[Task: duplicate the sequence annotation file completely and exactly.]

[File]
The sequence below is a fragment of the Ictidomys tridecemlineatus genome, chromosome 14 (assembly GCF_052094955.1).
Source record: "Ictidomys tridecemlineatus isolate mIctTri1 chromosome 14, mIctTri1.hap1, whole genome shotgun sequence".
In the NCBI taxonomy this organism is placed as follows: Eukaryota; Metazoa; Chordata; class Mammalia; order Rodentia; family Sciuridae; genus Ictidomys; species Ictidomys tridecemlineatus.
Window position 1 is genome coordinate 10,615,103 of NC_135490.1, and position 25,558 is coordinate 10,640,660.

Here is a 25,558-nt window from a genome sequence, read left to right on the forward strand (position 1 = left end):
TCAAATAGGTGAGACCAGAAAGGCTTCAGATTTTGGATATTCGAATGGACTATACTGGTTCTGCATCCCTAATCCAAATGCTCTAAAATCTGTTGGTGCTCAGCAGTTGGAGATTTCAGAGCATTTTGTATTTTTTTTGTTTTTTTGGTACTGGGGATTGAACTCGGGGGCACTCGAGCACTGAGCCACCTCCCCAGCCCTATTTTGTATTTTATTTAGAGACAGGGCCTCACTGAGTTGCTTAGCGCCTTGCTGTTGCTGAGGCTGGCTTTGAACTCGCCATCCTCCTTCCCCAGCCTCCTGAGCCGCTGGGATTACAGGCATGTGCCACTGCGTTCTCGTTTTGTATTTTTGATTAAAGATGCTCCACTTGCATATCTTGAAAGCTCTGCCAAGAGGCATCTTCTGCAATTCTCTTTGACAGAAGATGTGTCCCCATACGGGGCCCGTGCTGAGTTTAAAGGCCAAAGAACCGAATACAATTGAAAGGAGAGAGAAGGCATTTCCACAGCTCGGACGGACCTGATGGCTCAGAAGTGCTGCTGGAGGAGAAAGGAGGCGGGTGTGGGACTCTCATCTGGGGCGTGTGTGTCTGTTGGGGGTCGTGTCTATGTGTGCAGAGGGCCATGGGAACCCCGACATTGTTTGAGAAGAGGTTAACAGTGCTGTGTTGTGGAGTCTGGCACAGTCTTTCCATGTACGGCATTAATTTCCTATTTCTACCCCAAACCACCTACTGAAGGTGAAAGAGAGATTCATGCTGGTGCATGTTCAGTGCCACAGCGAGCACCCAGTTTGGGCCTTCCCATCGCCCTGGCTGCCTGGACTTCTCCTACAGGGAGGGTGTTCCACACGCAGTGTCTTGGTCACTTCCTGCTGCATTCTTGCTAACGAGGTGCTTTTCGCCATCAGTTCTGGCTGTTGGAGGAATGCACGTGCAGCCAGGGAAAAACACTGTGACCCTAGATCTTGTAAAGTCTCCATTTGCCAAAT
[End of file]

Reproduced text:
The sequence below is a fragment of the Ictidomys tridecemlineatus genome, chromosome 14 (assembly GCF_052094955.1).
Source record: "Ictidomys tridecemlineatus isolate mIctTri1 chromosome 14, mIctTri1.hap1, whole genome shotgun sequence".
In the NCBI taxonomy this organism is placed as follows: Eukaryota; Metazoa; Chordata; class Mammalia; order Rodentia; family Sciuridae; genus Ictidomys; species Ictidomys tridecemlineatus.
Window position 1 is genome coordinate 10,615,103 of NC_135490.1, and position 25,558 is coordinate 10,640,660.

Here is a 25,558-nt window from a genome sequence, read left to right on the forward strand (position 1 = left end):
TCAAATAGGTGAGACCAGAAAGGCTTCAGATTTTGGATATTCGAATGGACTATACTGGTTCTGCATCCCTAATCCAAATGCTCTAAAATCTGTTGGTGCTCAGCAGTTGGAGATTTCAGAGCATTTTGTATTTTTTTTGTTTTTTTGGTACTGGGGATTGAACTCGGGGGCACTCGAGCACTGAGCCACCTCCCCAGCCCTATTTTGTATTTTATTTAGAGACAGGGCCTCACTGAGTTGCTTAGCGCCTTGCTGTTGCTGAGGCTGGCTTTGAACTCGCCATCCTCCTTCCCCAGCCTCCTGAGCCGCTGGGATTACAGGCATGTGCCACTGCGTTCTCGTTTTGTATTTTTGATTAAAGATGCTCCACTTGCATATCTTGAAAGCTCTGCCAAGAGGCATCTTCTGCAATTCTCTTTGACAGAAGATGTGTCCCCATACGGGGCCCGTGCTGAGTTTAAAGGCCAAAGAACCGAATACAATTGAAAGGAGAGAGAAGGCATTTCCACAGCTCGGACGGACCTGATGGCTCAGAAGTGCTGCTGGAGGAGAAAGGAGGCGGGTGTGGGACTCTCATCTGGGGCGTGTGTGTCTGTTGGGGGTCGTGTCTATGTGTGCAGAGGGCCATGGGAACCCCGACATTGTTTGAGAAGAGGTTAACAGTGCTGTGTTGTGGAGTCTGGCACAGTCTTTCCATGTACGGCATTAATTTCCTATTTCTACCCCAAACCACCTACTGAAGGTGAAAGAGAGATTCATGCTGGTGCATGTTCAGTGCCACAGCGAGCACCCAGTTTGGGCCTTCCCATCGCCCTGGCTGCCTGGACTTCTCCTACAGGGAGGGTGTTCCACACGCAGTGTCTTGGTCACTTCCTGCTGCATTCTTGCTAACGAGGTGCTTTTCGCCATCAGTTCTGGCTGTTGGAGGAATGCACGTGCAGCCAGGGAAAAACACTGTGACCCTAGATCTTGTAAAGTCTCCATTTGCCAAAT